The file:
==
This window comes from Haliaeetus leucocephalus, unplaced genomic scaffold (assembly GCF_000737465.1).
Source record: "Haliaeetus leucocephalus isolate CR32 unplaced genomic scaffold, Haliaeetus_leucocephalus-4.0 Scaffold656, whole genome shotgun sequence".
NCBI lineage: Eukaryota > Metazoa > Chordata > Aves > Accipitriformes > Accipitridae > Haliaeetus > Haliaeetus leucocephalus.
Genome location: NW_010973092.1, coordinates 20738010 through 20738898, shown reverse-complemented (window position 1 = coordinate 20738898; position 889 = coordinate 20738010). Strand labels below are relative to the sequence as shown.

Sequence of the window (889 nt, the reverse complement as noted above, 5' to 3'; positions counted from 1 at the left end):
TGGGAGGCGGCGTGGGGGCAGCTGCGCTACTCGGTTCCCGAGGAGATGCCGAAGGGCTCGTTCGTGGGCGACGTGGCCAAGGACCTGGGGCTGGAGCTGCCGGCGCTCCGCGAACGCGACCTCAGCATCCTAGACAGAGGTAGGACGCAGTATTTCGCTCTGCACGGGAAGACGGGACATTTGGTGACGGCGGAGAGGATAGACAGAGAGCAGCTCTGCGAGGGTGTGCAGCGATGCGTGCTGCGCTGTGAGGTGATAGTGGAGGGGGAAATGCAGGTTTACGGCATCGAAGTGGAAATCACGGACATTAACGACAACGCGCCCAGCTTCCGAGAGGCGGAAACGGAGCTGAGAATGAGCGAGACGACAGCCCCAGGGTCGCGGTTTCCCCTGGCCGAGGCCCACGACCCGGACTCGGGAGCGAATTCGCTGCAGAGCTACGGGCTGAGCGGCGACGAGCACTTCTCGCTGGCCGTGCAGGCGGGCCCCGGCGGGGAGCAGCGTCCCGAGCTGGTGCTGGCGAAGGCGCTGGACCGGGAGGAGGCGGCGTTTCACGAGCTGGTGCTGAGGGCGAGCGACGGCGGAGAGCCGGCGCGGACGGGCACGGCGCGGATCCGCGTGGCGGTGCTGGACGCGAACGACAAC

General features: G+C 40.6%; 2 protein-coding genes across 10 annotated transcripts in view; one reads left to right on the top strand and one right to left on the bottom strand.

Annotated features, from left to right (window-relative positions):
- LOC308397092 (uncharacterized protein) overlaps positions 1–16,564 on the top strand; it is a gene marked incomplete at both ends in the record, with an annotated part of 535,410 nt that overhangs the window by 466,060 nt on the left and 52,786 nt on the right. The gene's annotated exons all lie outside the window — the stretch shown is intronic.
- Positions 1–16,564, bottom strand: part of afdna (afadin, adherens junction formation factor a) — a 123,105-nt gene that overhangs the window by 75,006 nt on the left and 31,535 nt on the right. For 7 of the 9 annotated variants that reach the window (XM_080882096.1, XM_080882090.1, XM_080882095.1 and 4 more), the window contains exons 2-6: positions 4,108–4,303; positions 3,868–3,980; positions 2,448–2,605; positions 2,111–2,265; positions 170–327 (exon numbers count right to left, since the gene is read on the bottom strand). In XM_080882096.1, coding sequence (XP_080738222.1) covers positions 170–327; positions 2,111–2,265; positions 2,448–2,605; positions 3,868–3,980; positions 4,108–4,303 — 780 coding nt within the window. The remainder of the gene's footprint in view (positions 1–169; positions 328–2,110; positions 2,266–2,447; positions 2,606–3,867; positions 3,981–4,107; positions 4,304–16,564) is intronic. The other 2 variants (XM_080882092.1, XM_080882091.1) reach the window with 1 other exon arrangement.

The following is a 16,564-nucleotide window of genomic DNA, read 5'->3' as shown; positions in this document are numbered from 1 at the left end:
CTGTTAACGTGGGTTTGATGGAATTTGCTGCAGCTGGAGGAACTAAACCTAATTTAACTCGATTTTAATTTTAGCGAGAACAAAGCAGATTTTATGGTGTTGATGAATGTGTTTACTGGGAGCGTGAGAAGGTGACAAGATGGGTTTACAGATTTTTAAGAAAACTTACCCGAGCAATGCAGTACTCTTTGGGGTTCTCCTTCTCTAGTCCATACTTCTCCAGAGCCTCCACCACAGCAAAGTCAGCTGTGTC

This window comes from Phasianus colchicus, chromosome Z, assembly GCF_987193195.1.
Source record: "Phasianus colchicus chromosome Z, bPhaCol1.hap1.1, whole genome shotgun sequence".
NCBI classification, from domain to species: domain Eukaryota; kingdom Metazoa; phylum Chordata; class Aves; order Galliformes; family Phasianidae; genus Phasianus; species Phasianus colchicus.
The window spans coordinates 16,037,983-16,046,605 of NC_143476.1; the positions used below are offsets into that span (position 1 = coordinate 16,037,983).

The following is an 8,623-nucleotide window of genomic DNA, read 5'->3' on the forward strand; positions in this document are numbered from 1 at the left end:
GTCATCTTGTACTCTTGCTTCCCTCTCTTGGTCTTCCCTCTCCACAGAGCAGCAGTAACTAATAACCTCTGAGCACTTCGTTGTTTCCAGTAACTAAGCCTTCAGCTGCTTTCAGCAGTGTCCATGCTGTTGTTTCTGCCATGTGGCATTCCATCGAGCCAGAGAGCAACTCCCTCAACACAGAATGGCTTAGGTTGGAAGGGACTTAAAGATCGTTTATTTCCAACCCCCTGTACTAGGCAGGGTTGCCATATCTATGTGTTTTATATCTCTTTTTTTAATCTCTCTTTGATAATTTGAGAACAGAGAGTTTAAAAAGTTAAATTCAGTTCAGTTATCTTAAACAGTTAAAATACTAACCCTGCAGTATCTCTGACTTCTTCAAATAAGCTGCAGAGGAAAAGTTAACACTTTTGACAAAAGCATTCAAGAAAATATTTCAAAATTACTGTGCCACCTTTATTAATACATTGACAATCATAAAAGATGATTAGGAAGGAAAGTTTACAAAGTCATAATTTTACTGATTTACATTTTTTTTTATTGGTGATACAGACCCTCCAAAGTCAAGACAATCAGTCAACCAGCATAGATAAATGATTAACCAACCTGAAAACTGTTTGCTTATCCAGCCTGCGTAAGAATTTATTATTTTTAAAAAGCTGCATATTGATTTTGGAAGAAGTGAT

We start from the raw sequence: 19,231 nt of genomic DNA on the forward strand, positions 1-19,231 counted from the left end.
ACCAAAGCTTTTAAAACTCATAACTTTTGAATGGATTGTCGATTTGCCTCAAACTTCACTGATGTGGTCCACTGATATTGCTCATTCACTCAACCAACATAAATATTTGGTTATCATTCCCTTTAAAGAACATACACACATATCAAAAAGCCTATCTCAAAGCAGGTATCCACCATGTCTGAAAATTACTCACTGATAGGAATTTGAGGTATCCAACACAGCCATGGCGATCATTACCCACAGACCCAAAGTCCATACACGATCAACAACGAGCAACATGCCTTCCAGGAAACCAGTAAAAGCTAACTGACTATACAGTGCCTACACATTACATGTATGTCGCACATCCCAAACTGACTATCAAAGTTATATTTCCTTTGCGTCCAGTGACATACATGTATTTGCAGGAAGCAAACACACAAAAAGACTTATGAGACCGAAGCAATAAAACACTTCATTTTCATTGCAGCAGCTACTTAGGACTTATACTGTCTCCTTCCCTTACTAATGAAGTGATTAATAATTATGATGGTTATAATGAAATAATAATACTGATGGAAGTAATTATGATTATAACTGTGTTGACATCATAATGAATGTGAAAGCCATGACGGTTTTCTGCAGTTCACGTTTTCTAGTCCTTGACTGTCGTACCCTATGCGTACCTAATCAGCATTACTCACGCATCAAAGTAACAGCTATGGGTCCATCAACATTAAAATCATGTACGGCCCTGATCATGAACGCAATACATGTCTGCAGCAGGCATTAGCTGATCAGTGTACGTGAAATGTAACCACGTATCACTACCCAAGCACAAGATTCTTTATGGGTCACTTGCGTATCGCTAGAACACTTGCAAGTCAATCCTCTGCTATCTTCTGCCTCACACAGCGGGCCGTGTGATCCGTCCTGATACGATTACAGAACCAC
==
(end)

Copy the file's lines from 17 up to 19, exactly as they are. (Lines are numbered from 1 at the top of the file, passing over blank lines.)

The following is an 8,623-nucleotide window of genomic DNA, read 5'->3' on the forward strand; positions in this document are numbered from 1 at the left end:
GTCATCTTGTACTCTTGCTTCCCTCTCTTGGTCTTCCCTCTCCACAGAGCAGCAGTAACTAATAACCTCTGAGCACTTCGTTGTTTCCAGTAACTAAGCCTTCAGCTGCTTTCAGCAGTGTCCATGCTGTTGTTTCTGCCATGTGGCATTCCATCGAGCCAGAGAGCAACTCCCTCAACACAGAATGGCTTAGGTTGGAAGGGACTTAAAGATCGTTTATTTCCAACCCCCTGTACTAGGCAGGGTTGCCATATCTATGTGTTTTATATCTCTTTTTTTAATCTCTCTTTGATAATTTGAGAACAGAGAGTTTAAAAAGTTAAATTCAGTTCAGTTATCTTAAACAGTTAAAATACTAACCCTGCAGTATCTCTGACTTCTTCAAATAAGCTGCAGAGGAAAAGTTAACACTTTTGACAAAAGCATTCAAGAAAATATTTCAAAATTACTGTGCCACCTTTATTAATACATTGACAATCATAAAAGATGATTAGGAAGGAAAGTTTACAAAGTCATAATTTTACTGATTTACATTTTTTTTTATTGGTGATACAGACCCTCCAAAGTCAAGACAATCAGTCAACCAGCATAGATAAATGATTAACCAACCTGAAAACTGTTTGCTTATCCAGCCTGCGTAAGAATTTATTATTTTTAAAAAGCTGCATATTGATTTTGGAAGAAGTGAT

We start from the raw sequence: 19,231 nt of genomic DNA on the forward strand, positions 1-19,231 counted from the left end.